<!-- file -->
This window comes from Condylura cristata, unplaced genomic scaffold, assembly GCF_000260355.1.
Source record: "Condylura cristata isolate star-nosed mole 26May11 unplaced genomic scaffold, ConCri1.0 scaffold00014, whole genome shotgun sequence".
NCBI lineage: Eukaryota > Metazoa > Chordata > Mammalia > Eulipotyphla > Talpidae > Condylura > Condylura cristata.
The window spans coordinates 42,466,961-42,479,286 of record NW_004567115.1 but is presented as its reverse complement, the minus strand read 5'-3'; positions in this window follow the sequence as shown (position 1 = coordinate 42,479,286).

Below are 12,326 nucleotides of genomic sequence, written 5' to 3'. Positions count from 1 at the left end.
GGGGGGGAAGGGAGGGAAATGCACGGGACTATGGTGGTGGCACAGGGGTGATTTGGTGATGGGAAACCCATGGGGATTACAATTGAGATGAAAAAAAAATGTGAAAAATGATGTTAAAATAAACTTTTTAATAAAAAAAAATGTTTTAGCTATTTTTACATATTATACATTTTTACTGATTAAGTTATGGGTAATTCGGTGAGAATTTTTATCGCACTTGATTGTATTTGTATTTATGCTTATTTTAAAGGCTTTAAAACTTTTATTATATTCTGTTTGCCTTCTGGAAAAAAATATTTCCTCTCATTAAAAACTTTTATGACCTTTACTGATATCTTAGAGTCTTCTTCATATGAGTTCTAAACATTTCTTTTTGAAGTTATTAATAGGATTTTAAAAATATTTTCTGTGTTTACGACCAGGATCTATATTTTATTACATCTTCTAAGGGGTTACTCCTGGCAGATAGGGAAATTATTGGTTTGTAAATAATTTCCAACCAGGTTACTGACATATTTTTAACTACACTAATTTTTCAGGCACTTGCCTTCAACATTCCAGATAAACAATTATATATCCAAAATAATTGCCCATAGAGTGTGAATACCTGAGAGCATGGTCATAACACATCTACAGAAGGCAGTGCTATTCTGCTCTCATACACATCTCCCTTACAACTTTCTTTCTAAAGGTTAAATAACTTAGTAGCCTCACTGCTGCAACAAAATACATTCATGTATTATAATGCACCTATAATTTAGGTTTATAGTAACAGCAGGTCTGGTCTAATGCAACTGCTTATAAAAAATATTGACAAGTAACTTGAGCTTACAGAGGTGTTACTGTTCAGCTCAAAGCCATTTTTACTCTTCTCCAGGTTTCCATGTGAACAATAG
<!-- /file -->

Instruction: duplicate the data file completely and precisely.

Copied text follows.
This window comes from Condylura cristata, unplaced genomic scaffold, assembly GCF_000260355.1.
Source record: "Condylura cristata isolate star-nosed mole 26May11 unplaced genomic scaffold, ConCri1.0 scaffold00014, whole genome shotgun sequence".
NCBI lineage: Eukaryota > Metazoa > Chordata > Mammalia > Eulipotyphla > Talpidae > Condylura > Condylura cristata.
The window spans coordinates 42,466,961-42,479,286 of record NW_004567115.1 but is presented as its reverse complement, the minus strand read 5'-3'; positions in this window follow the sequence as shown (position 1 = coordinate 42,479,286).

Below are 12,326 nucleotides of genomic sequence, written 5' to 3'. Positions count from 1 at the left end.
GGGGGGGAAGGGAGGGAAATGCACGGGACTATGGTGGTGGCACAGGGGTGATTTGGTGATGGGAAACCCATGGGGATTACAATTGAGATGAAAAAAAAATGTGAAAAATGATGTTAAAATAAACTTTTTAATAAAAAAAAATGTTTTAGCTATTTTTACATATTATACATTTTTACTGATTAAGTTATGGGTAATTCGGTGAGAATTTTTATCGCACTTGATTGTATTTGTATTTATGCTTATTTTAAAGGCTTTAAAACTTTTATTATATTCTGTTTGCCTTCTGGAAAAAAATATTTCCTCTCATTAAAAACTTTTATGACCTTTACTGATATCTTAGAGTCTTCTTCATATGAGTTCTAAACATTTCTTTTTGAAGTTATTAATAGGATTTTAAAAATATTTTCTGTGTTTACGACCAGGATCTATATTTTATTACATCTTCTAAGGGGTTACTCCTGGCAGATAGGGAAATTATTGGTTTGTAAATAATTTCCAACCAGGTTACTGACATATTTTTAACTACACTAATTTTTCAGGCACTTGCCTTCAACATTCCAGATAAACAATTATATATCCAAAATAATTGCCCATAGAGTGTGAATACCTGAGAGCATGGTCATAACACATCTACAGAAGGCAGTGCTATTCTGCTCTCATACACATCTCCCTTACAACTTTCTTTCTAAAGGTTAAATAACTTAGTAGCCTCACTGCTGCAACAAAATACATTCATGTATTATAATGCACCTATAATTTAGGTTTATAGTAACAGCAGGTCTGGTCTAATGCAACTGCTTATAAAAAATATTGACAAGTAACTTGAGCTTACAGAGGTGTTACTGTTCAGCTCAAAGCCATTTTTACTCTTCTCCAGGTTTCCATGTGAACAATAG